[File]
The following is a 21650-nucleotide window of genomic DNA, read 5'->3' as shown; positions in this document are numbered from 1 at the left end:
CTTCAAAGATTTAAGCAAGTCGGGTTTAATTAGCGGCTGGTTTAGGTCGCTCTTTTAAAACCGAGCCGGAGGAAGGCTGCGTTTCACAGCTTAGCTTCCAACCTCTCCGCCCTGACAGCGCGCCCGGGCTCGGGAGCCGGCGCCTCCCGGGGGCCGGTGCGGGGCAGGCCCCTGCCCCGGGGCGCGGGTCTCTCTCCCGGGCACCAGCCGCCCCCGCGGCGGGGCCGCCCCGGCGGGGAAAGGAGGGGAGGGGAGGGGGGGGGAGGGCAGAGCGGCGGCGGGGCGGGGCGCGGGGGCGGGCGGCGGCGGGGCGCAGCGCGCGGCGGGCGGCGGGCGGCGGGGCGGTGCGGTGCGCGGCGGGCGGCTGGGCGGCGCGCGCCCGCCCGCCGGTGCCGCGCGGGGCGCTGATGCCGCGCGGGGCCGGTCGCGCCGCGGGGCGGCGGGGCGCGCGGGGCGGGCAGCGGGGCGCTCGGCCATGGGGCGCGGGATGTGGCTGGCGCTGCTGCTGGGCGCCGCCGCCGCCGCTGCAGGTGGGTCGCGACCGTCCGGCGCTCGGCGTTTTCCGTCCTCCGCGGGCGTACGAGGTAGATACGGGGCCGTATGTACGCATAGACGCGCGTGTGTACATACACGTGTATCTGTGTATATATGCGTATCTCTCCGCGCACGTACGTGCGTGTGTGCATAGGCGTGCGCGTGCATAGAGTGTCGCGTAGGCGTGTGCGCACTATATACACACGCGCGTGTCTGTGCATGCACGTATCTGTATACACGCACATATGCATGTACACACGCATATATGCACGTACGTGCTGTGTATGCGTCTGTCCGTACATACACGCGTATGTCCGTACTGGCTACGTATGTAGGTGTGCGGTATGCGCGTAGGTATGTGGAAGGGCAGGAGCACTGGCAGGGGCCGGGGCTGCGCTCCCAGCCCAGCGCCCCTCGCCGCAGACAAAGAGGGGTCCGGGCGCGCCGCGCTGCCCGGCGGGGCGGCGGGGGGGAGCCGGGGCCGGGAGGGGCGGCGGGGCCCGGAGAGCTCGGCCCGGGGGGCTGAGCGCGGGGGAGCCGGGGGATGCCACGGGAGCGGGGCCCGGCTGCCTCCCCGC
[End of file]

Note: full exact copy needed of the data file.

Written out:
The following is a 21650-nucleotide window of genomic DNA, read 5'->3' as shown; positions in this document are numbered from 1 at the left end:
CTTCAAAGATTTAAGCAAGTCGGGTTTAATTAGCGGCTGGTTTAGGTCGCTCTTTTAAAACCGAGCCGGAGGAAGGCTGCGTTTCACAGCTTAGCTTCCAACCTCTCCGCCCTGACAGCGCGCCCGGGCTCGGGAGCCGGCGCCTCCCGGGGGCCGGTGCGGGGCAGGCCCCTGCCCCGGGGCGCGGGTCTCTCTCCCGGGCACCAGCCGCCCCCGCGGCGGGGCCGCCCCGGCGGGGAAAGGAGGGGAGGGGAGGGGGGGGGAGGGCAGAGCGGCGGCGGGGCGGGGCGCGGGGGCGGGCGGCGGCGGGGCGCAGCGCGCGGCGGGCGGCGGGCGGCGGGGCGGTGCGGTGCGCGGCGGGCGGCTGGGCGGCGCGCGCCCGCCCGCCGGTGCCGCGCGGGGCGCTGATGCCGCGCGGGGCCGGTCGCGCCGCGGGGCGGCGGGGCGCGCGGGGCGGGCAGCGGGGCGCTCGGCCATGGGGCGCGGGATGTGGCTGGCGCTGCTGCTGGGCGCCGCCGCCGCCGCTGCAGGTGGGTCGCGACCGTCCGGCGCTCGGCGTTTTCCGTCCTCCGCGGGCGTACGAGGTAGATACGGGGCCGTATGTACGCATAGACGCGCGTGTGTACATACACGTGTATCTGTGTATATATGCGTATCTCTCCGCGCACGTACGTGCGTGTGTGCATAGGCGTGCGCGTGCATAGAGTGTCGCGTAGGCGTGTGCGCACTATATACACACGCGCGTGTCTGTGCATGCACGTATCTGTATACACGCACATATGCATGTACACACGCATATATGCACGTACGTGCTGTGTATGCGTCTGTCCGTACATACACGCGTATGTCCGTACTGGCTACGTATGTAGGTGTGCGGTATGCGCGTAGGTATGTGGAAGGGCAGGAGCACTGGCAGGGGCCGGGGCTGCGCTCCCAGCCCAGCGCCCCTCGCCGCAGACAAAGAGGGGTCCGGGCGCGCCGCGCTGCCCGGCGGGGCGGCGGGGGGGAGCCGGGGCCGGGAGGGGCGGCGGGGCCCGGAGAGCTCGGCCCGGGGGGCTGAGCGCGGGGGAGCCGGGGGATGCCACGGGAGCGGGGCCCGGCTGCCTCCCCGC